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Reading Group Guide

Discussion Questions

The Lost Father

1. In one of The Lost Father's most striking aphorisms, Mayan says, "All you have to do to be somebody's God is disappear" [p. 38]. What psychological truth do you find in this statement? How does this sentence encapsulate the concerns and meanings of Mayan's life?

2. Although this book is a sequel to Anywhere But Here, Mona Simpson says that she had not intended to write one. The germ of The Lost Father emerged one afternoon while she was at work on another novel: "I started writing a story about someone looking for her father, and it kind of took over. It was a surprise to me." Only later did it become clear to Simpson that the narrator was the girl from Anywhere But Here.2 Is The Lost Father nonetheless complete in itself? How are the two books different from each other? What are some of the differences in the way that Adele and Ann-Mayan are portrayed? What are the most important shifts in emphasis?

3. The Lost Father is a brilliant study of obsession and of a life hopelessly in its grip. Why does Mayan have to do what she is doing, despite its outwardly self-destructive aspects? Why does she say that not even the most terrible discovery about her father could make her give up? Does she expect that finding her father will be an ending or a beginning?

4. In what ways does Mayan behave as a woman who believes herself to be unlovable? What does the novel tell us about the particular role a father plays in shaping a daughter's self-esteem and identity?

5. Mai linn, Emily Briggs, and Mayan are three young women who have been friends since childhood, and their upbringings contrast greatly with each other. Mai linn is an orphan who was sexually abused by her foster father; Emily is the adored daughter of a rich father; and Mayan, of course, is the neglected daughter of an unknown father. What does Simpson accomplish by juxtaposing Mai linn, Emily, and Mayan as three very different kinds of daughters?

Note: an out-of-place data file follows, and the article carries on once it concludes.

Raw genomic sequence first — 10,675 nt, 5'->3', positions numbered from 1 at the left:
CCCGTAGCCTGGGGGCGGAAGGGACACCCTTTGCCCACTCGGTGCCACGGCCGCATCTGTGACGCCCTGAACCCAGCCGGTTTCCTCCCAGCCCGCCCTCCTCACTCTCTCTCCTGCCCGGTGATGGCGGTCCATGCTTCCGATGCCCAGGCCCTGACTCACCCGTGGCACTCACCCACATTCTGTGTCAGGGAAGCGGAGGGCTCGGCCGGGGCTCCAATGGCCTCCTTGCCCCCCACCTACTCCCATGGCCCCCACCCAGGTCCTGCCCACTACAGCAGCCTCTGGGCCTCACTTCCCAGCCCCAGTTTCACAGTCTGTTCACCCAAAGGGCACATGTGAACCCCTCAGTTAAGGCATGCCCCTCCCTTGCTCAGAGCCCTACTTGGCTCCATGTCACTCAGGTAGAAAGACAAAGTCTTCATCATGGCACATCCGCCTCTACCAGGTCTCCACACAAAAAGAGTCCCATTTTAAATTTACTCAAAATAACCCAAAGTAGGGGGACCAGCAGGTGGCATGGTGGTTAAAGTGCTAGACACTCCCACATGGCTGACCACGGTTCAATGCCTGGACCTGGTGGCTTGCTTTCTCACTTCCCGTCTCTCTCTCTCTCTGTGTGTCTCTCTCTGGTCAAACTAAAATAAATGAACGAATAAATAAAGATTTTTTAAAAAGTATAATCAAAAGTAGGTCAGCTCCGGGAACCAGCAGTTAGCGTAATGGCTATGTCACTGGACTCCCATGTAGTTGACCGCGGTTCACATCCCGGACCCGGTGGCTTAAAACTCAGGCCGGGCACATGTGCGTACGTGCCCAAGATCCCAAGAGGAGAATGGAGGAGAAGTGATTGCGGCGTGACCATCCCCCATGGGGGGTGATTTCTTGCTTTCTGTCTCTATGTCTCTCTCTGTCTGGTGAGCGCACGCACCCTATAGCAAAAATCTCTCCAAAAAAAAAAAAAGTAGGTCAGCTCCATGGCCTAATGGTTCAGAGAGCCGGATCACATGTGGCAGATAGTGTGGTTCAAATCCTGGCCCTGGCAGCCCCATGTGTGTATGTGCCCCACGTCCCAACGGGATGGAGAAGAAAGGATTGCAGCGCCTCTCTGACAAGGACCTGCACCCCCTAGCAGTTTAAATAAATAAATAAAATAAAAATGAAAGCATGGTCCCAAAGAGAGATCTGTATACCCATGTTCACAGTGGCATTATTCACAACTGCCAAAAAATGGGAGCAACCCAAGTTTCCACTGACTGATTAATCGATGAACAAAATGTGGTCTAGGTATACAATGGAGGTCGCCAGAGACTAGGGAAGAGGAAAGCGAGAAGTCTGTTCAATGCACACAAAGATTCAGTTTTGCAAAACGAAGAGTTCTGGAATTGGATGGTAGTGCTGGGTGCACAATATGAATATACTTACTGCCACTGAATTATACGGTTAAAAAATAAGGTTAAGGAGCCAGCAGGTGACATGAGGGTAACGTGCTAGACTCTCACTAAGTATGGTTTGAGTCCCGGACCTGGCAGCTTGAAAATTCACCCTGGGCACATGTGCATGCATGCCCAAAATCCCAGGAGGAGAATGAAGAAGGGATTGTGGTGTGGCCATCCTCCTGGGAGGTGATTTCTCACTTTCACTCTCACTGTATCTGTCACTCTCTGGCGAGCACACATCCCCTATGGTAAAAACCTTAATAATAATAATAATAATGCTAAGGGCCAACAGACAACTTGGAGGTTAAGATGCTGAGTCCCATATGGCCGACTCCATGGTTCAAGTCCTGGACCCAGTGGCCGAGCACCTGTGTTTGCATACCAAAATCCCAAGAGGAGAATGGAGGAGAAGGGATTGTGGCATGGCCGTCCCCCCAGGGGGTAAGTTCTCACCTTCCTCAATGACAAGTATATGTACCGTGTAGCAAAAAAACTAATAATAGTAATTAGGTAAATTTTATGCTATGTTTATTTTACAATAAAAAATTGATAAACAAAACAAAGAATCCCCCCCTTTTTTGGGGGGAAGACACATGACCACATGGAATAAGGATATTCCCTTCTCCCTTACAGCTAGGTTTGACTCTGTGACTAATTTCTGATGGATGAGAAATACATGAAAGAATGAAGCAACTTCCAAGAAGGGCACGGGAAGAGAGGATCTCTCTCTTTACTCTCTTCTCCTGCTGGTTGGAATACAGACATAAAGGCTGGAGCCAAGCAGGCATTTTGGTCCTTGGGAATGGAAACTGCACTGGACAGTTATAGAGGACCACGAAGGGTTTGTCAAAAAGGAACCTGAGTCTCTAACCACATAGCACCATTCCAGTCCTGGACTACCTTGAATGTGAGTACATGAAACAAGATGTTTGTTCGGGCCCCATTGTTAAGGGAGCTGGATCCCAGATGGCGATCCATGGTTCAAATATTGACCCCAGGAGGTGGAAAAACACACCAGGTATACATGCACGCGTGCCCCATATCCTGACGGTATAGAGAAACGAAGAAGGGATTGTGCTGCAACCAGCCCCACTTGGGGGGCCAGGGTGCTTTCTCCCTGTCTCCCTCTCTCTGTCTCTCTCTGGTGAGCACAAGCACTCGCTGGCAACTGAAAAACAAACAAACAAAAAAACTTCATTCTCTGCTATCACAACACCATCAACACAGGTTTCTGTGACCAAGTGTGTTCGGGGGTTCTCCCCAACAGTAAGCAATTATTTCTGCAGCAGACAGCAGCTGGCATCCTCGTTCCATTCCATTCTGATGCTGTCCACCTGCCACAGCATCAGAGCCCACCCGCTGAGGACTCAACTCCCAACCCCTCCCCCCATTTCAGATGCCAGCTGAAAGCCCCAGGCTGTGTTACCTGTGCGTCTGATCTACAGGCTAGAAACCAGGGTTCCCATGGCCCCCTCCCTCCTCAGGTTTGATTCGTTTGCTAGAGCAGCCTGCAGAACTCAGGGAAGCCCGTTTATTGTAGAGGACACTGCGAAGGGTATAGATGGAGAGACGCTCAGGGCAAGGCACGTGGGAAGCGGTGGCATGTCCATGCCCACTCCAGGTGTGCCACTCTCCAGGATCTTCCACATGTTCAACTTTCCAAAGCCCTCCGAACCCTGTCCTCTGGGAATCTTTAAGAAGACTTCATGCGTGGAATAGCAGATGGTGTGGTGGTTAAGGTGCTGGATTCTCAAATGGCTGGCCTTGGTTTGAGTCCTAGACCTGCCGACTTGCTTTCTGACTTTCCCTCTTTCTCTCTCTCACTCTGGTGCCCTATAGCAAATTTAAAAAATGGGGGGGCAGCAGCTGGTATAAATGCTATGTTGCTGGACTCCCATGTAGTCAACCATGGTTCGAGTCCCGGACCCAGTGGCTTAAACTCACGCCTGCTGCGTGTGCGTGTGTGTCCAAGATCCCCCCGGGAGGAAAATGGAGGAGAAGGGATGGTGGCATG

6. What role do solitary, eccentric people play in Mayan's life--people like Emory, whom she befriends in the hospital, or the old Chinese man who lives upstairs from her? Why do you think that Mayan is at her best with people who are alone, like herself?

7. What does Mayan learn about her father at Firth Adams College? Why isn't she discouraged by this information? Do you think she would have done better to stop at this point? Why does the box in the back of her car make her feel that she is finally doing what she was always meant to do, that "Still, away from it all, I felt I was living my one true life" [p. 265]?

8. In Egypt, while searching for her father's family, Mayan finds an Egyptian lover. Why is this relationship necessary for her? Why does she ignore his letters once she returns home?

9. One of this novel's most brilliant aspects is its examination of the damage done by people who evade their responsibilities. As an adult herself, Mayan observes, "We are all endlessly telling the explanations of why we are not more. At a certain age, this begins. And for my mother and father, the explanation was still, after all these years, the other's name" [p. 468]. Is her father as self-deluding as her mother? Are you surprised that he doesn't seem to notice that he has done Mayan great harm?

10. Mayan's friends--Mai linn, Emily, Stevie, Jordan--all are engaged in some aspect of Mayan's quest and try to help her in whatever ways they can. Is Simpson calling attention to a contrast between these loving friends and Mayan's uncaring father? Would you argue that the novel ultimately places more value on friendship than on family? What is the relation between the two?

11. What sort of a person is John Atassi? In what sense is he "lost"? How does he strike you, after all you've learned about him prior to his appearance in the novel? Why has he stayed with Uta as long as he has? What does Mayan learn from this seemingly anticlimactic completion of her quest? What does she mean when she says, "Maybe all searches end the same. You are changed forever but not by what you were looking for" [p. 431]?

12. The Lost Father seems to draw upon elements of a variety of narrative genres--the coming-of-age novel, the psychological case study, the road novel, detective fiction, etc. How would you categorize it? Can you think of other novels that it is indebted to or similar to?

The Lost Father
by Mona Simpson

  • Publication Date: January 11, 1993
  • Paperback: 524 pages
  • Publisher: Vintage
  • ISBN-10: 0679733035
  • ISBN-13: 9780679733034